An ABDL New Year's Eve Special (first time diapered at a party)

This is a preview of the sequel to A Thanksgiving Special , available in full here, and to A Christmas Special , available in full here. Read those first or dive on in!

You can read the rest of the story on Patreon, where you’ll find my other ABDL short stories, novels, and captions. You can also find my content on Amazon.

And don’t forget to check out my 2022 calendar for recreational bedwetters for sale now on! Great for ABDLs, recreational bedwetters, and the caregivers in their lives :slight_smile:

Happy New Year and stay diapered!

Basic party etiquette is if there’s a line for the guest bathroom, you wait. You do NOT go upstairs to use the host’s bathroom. But what if you can’t wait?

These are your thoughts as you stand in the upstairs bathroom, unsure of what to do and with your partner not answering your texts. She probably can’t hear her phone above the music and your friends and acquaintances ringing in the New Year, still four hours away. You jump when there’s a knock on the door.

“Um, occupied,” you say back.

“I know,” says the host, a slight edge in her voice reminding you that you’ve invaded her private space. “Is everything okay,” she asks because you’ve been in there a while. The upstairs bathroom is right at the top of the stairs. She must’ve seen you go in, and there’s a chance others are noticing this exchange.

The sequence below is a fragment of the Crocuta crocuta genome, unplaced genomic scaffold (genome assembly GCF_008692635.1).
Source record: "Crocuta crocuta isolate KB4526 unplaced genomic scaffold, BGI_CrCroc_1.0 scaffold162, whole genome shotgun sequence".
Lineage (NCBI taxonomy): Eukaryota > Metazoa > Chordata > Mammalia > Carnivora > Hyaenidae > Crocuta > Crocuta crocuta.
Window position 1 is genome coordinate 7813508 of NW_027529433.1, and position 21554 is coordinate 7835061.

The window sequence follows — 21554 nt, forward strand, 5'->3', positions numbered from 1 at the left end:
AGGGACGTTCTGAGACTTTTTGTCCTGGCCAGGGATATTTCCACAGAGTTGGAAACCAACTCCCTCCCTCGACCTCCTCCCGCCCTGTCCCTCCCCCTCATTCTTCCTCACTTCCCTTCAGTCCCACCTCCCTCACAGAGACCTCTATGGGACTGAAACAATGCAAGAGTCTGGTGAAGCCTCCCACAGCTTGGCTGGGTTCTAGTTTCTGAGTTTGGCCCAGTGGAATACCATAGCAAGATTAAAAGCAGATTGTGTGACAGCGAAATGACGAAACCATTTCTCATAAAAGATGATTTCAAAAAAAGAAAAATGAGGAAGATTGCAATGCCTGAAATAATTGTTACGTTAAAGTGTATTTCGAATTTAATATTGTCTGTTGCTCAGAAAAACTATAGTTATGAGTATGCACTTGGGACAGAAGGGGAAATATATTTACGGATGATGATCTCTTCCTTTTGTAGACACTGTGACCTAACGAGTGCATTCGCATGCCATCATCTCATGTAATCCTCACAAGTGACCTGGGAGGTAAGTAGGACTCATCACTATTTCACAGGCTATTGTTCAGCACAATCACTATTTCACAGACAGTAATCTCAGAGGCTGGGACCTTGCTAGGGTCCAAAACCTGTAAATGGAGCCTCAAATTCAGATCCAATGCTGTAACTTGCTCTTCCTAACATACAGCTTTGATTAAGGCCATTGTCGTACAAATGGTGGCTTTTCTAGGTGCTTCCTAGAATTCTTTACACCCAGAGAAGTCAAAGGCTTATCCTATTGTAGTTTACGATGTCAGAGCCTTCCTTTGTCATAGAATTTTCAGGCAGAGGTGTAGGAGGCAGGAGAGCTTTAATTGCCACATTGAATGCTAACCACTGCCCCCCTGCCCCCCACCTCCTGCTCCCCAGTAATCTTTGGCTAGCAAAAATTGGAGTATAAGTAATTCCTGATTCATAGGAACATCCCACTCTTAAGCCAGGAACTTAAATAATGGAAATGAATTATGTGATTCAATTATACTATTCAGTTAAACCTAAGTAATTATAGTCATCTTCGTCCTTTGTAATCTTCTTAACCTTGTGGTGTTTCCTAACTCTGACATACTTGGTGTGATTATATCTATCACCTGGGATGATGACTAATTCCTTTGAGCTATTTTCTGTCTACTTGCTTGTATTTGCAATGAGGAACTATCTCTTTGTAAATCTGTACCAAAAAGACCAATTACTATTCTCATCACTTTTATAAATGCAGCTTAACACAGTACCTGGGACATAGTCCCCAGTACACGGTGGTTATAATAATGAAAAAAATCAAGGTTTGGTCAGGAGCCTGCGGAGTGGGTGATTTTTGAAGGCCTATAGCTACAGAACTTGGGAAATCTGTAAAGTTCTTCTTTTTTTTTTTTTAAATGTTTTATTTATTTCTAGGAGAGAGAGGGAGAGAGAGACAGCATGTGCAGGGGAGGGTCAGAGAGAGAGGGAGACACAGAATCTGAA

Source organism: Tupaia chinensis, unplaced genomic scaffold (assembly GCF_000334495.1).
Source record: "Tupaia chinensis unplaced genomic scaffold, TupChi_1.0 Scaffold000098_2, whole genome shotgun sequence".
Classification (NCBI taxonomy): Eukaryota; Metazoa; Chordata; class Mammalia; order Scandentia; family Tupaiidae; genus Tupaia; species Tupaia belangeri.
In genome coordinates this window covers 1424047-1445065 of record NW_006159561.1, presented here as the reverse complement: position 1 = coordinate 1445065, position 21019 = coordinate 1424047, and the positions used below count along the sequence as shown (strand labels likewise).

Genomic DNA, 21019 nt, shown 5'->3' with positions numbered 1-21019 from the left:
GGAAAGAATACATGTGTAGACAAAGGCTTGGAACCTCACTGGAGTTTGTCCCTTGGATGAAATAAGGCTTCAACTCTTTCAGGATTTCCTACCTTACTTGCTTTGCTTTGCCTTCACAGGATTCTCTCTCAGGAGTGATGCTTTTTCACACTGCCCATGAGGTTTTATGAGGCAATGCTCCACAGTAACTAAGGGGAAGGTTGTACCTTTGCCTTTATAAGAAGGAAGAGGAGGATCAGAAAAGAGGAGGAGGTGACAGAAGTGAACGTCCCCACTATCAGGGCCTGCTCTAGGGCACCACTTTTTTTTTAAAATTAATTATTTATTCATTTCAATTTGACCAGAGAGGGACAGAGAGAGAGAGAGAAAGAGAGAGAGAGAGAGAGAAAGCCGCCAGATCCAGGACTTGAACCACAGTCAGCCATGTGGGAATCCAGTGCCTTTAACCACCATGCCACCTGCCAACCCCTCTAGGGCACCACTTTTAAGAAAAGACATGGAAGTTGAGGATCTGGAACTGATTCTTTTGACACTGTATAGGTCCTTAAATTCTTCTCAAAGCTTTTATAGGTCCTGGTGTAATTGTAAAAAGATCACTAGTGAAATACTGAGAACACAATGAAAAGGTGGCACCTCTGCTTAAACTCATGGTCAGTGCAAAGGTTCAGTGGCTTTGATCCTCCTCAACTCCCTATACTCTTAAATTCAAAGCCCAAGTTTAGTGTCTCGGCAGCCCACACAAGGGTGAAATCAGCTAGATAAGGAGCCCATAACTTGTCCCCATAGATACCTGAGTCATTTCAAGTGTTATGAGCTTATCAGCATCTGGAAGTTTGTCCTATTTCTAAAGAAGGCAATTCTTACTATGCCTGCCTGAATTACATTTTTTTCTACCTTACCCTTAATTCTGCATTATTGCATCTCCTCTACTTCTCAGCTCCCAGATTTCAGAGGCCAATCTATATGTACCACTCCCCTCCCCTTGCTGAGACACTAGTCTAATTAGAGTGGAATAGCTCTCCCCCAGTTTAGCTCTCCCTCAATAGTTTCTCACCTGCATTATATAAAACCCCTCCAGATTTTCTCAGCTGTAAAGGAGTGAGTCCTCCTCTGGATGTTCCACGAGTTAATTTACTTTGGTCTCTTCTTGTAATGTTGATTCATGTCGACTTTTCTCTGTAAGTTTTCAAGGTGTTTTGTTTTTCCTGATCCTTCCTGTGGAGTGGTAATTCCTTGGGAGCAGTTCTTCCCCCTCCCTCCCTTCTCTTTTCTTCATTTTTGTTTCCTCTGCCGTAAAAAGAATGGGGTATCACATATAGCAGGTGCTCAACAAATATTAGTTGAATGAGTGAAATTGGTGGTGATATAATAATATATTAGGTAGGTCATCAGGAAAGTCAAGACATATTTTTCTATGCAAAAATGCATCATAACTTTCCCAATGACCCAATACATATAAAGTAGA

“Y-yes … Could you …” You hesitate, embarrassed already and reluctant to add to your embarrassment by being a grown adult asking for someone to go get your partner because you need help in the bathroom. But you don’t have a choice and ask. The emotional stress is becoming physical as you hear your host’s high heels tapping against the hardwood as she descends the stairs.

It’s a long five-minute wait, or maybe not even one minute, until you hear two sets of heels returning before a knock on the door. Your partner’s voice has never sounded so good to you. “Are you okay,” she asks. She doesn’t need to ask who’s inside; no one else at the party would need her help in the bathroom.

“Yes,” you answer with your voice quivering. You’re not the crying type, or at least you weren’t until recently; you’ve been trying so hard to convince yourself your newfound tendency to get teary is coinciding with your return to diapers on only by coincidence.

Outside the bathroom, your partner is asking your host to go and get her bag from the guest room. You hear her saying she should be able to pick it out among all the others because it will be the biggest, and she asks as casually as she can, but with sharpness communicating it’s a minor emergency, if the two of you can use the master bathroom.

You hear heels retreating again, and your partner whispers through the door, “Unlock the door, sweetie.” You do and she opens it just enough to peek her head around the corner. “C’mon, let’s go.”

“I can’t,” you say with a mix of plaintiveness and frustration.